I’d like to suggest a middle path: t-shirts as a classic, versatile piece of clothing appropriate to wear on some occasions, but not others. Allow me also to suggest that even if t-shirts constitute a simple staple of one’s wardrobe, there are ways to wear them better, and worse.
When to Wear a T-Shirt
How active will you be? Tees were made for labor, sports, and generally getting things done. The more you’ll be moving and sweating, the more appropriate wearing a t-shirt will be.
How old are you? T-shirts are better suited for young men, than those in their post-college years.
What’s your build? Nearly all clothes look better on a fit physique, but this is especially true of t-shirts. If you’re overweight or thin, the tee will either cling to and emphasize your belly, or drape lifelessly over your skinny frame. So too, the contrast between the sleeve and your skin will draw attention to your alternately pudgy or bony arms. Thus thin and overweight men always look better in garments like dress shirts and sports jackets that add some structure to their frame, build out their shoulders, take in their waist, and form a more masculine v-shape. Even casual tops like short-sleeved henleys and polos are more flattering for large men, as they include details around the neckline that draw attention towards the face and away from the belly. These options are just as easy and comfortable as t-shirts, and are nearly always a better choice for most men, even those who are fit and can more readily get away with wearing tees.
How to Choose a T-Shirt
Things like fit, material, and design can all have a big effect on how a t-shirt looks.
Fit is the cornerstone of good style. But while we often think of this dimension in regards to garments like the suit and dress shirt, it’s important to get a good fit in your t-shirts, too.
A t-shirt should be neither too baggy nor too tight. If you’re in shape, and have a good build, you can lean towards tighter over looser.
The bottom hem of tee should hit no higher than your hips, at least cover your waistband, and ideally extend a few inches below it.
Avoid boxy tees that wear like a sandwich board with sleeves. You want the tee to be cut so it follows the shape of your body a little.
T-shirts come with two main types of necklines: the crew and the v-neck. Each works best according to the look one is going for, as well as the proportions of your face and body.
In general, choosing t-shirts made from 100% cotton is the way to go. Natural, soft, cool, and static-resistant, cotton looks and feels great. A 50/50 blend of polyester is a decent option as well; the synthetic fiber is less breathable, pills more easily from wear, and increases static, but makes the shirt less moisture absorbent and prone to wrinkling and shrinking. Tees made entirely from special synthetic fabrics may wick away perspiration better, but are only appropriate for workout wear, and unless you’re working up a big sweat, feel a lot less comfortable than pure cotton.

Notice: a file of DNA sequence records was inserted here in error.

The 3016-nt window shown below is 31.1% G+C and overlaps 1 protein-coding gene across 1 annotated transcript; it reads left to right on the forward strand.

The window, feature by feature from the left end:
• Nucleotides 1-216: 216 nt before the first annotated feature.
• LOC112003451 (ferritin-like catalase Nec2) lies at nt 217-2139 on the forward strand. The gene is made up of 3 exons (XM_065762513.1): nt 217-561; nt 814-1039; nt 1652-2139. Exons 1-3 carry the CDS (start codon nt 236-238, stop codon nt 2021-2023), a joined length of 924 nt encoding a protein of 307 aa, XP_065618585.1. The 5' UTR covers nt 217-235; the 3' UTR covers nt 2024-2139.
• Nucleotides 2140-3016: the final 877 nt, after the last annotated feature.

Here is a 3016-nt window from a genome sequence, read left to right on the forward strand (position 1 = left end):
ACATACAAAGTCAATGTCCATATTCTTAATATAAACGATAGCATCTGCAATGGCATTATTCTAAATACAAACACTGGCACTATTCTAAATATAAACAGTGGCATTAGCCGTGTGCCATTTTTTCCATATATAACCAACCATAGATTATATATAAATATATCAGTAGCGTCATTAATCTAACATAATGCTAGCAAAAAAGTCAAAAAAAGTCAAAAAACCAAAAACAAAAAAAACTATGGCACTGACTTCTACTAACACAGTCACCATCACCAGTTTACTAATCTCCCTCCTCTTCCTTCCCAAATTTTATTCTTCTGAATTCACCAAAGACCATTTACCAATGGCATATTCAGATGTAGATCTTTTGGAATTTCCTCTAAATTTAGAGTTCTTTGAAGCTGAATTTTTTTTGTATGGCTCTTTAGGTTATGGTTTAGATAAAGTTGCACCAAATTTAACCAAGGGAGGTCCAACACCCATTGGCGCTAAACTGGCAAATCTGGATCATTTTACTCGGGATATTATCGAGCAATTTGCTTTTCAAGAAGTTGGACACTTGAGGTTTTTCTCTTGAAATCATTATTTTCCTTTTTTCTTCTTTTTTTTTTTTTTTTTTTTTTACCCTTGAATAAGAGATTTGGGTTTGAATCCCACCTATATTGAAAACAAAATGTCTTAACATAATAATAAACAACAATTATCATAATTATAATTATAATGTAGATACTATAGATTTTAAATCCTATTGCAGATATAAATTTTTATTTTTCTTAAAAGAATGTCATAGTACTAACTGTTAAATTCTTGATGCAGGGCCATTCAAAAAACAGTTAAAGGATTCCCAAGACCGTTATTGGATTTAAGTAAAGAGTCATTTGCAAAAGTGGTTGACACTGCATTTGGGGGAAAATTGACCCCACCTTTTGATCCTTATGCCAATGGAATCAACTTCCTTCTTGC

T-shirts can be broken into two broad categories: classic and graphic.
The most classic looking tees are those that come in traditional solid colors: whte, navy, gray, black. Other colors from reds to greens to purples can work fine too, depending on your skin tone.
Graphic tees came on the scene later than their solid-colored counterparts, and thus have a more modern, and younger, feel to them. They’re also more casual. And the bolder/bigger the graphic gets, the more casual it becomes. Thus, graphic tees of all kinds are best reserved for things like going to the gym, running errands, and laid-back get-togethers. Tees from your alma mater or your favorite sports team work well for watching the game at home with friends, or at the stadium, but not for dinner parties.
Choose graphic tees that sport interesting and tasteful designs; avoid giant, screaming logos, metallics, funny gags, and ironic images, all of which read as lowbrow and rather juvenile.
Tips for Wearing a Tee With Style
Pair solid-colored white or gray tees with dark denim or khakis. An incredibly classic look that’s hard to do wrong. Crewnecks look especially smart with khakis.
Pair navy/blue tees with khakis. Lighter pants with a darker shirt generally looks better than blue-on-blue.
If the dominating color of a graphic tee is dark, pair with a lighter bottom. And vice versa.
Layer with care. While some modern dudes have adopted the sport jacket/blazer + t-shirt look, many style experts aren’t big fans of it. The relative formality of the jacket jars with the casualness of the tee.
On the other hand, a t-shirt tee can look fantastic underneath a leather jacket or a blouson (à la Dean above), or even a cardigan sweater.